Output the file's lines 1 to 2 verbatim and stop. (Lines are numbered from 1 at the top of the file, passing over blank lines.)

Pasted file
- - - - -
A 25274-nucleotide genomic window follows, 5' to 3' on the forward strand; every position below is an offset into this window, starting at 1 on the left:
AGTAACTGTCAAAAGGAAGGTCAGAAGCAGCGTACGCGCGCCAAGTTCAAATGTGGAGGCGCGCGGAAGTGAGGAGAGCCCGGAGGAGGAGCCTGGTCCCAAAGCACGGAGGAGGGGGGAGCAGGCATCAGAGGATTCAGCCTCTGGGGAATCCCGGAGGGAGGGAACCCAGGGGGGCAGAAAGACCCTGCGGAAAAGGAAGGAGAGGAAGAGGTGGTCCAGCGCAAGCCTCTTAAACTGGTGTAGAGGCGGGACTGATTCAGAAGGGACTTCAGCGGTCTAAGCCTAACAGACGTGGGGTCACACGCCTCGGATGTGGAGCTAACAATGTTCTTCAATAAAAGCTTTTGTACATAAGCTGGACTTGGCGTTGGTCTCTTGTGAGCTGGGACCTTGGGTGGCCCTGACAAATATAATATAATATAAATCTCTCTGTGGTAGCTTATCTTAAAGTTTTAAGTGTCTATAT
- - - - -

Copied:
A 25274-nucleotide genomic window follows, 5' to 3' on the forward strand; every position below is an offset into this window, starting at 1 on the left:
AGTAACTGTCAAAAGGAAGGTCAGAAGCAGCGTACGCGCGCCAAGTTCAAATGTGGAGGCGCGCGGAAGTGAGGAGAGCCCGGAGGAGGAGCCTGGTCCCAAAGCACGGAGGAGGGGGGAGCAGGCATCAGAGGATTCAGCCTCTGGGGAATCCCGGAGGGAGGGAACCCAGGGGGGCAGAAAGACCCTGCGGAAAAGGAAGGAGAGGAAGAGGTGGTCCAGCGCAAGCCTCTTAAACTGGTGTAGAGGCGGGACTGATTCAGAAGGGACTTCAGCGGTCTAAGCCTAACAGACGTGGGGTCACACGCCTCGGATGTGGAGCTAACAATGTTCTTCAATAAAAGCTTTTGTACATAAGCTGGACTTGGCGTTGGTCTCTTGTGAGCTGGGACCTTGGGTGGCCCTGACAAATATAATATAATATAAATCTCTCTGTGGTAGCTTATCTTAAAGTTTTAAGTGTCTATAT